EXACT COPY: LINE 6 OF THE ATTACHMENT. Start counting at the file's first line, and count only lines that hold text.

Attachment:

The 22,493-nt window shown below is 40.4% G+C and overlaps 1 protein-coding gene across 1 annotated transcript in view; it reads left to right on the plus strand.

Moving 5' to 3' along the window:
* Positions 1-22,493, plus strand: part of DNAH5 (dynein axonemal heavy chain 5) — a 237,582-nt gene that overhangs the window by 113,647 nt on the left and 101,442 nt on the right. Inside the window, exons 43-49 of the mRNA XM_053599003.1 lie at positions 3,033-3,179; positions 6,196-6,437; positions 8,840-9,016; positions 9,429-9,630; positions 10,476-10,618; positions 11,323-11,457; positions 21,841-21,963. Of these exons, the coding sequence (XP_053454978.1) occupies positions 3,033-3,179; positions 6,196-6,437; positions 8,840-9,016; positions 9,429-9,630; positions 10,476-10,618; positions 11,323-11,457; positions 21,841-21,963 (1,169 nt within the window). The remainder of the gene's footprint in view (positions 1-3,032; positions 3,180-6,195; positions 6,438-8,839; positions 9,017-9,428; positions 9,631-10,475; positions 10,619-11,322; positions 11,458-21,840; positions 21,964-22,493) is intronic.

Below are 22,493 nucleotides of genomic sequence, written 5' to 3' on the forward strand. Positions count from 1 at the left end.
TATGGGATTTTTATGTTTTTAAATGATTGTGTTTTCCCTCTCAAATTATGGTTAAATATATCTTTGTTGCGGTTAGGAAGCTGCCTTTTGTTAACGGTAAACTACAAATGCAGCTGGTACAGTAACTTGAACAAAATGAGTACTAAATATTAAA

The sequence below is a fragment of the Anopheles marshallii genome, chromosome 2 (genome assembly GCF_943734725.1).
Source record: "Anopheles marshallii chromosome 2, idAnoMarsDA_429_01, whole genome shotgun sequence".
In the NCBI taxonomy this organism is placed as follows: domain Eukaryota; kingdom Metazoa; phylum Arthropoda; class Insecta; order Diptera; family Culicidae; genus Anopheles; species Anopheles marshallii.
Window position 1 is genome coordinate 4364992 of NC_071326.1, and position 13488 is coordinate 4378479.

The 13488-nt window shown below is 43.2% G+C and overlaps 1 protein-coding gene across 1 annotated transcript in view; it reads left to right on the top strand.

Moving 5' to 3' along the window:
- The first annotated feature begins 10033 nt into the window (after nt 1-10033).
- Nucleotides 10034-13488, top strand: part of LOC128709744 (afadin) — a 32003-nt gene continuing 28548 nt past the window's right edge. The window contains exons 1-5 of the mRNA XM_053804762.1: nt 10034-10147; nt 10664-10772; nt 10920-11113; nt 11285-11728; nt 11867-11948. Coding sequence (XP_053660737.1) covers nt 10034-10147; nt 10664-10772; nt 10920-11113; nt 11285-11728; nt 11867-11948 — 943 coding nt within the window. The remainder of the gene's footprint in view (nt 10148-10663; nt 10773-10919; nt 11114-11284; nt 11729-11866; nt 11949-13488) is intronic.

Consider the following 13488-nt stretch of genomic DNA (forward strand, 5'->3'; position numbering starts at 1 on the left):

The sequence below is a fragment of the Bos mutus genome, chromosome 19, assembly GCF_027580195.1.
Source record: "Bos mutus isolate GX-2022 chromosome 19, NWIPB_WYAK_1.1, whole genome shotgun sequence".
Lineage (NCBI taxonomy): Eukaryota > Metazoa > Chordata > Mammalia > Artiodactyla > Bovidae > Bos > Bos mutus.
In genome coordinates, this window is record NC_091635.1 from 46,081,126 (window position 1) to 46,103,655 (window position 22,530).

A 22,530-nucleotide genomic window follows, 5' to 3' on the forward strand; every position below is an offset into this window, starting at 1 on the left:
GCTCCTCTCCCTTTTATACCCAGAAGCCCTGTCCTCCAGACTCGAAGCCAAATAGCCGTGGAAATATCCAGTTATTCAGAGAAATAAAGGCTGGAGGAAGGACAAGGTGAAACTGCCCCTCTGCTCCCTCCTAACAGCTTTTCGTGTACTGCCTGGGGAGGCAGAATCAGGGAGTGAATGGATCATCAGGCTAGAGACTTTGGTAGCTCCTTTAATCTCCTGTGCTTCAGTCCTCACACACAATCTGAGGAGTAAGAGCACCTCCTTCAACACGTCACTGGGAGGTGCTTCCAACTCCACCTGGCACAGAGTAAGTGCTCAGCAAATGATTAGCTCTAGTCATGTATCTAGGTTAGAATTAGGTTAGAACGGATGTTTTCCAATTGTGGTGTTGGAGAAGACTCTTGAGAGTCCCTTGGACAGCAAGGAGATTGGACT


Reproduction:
The sequence below is a fragment of the Anopheles marshallii genome, chromosome 2 (genome assembly GCF_943734725.1).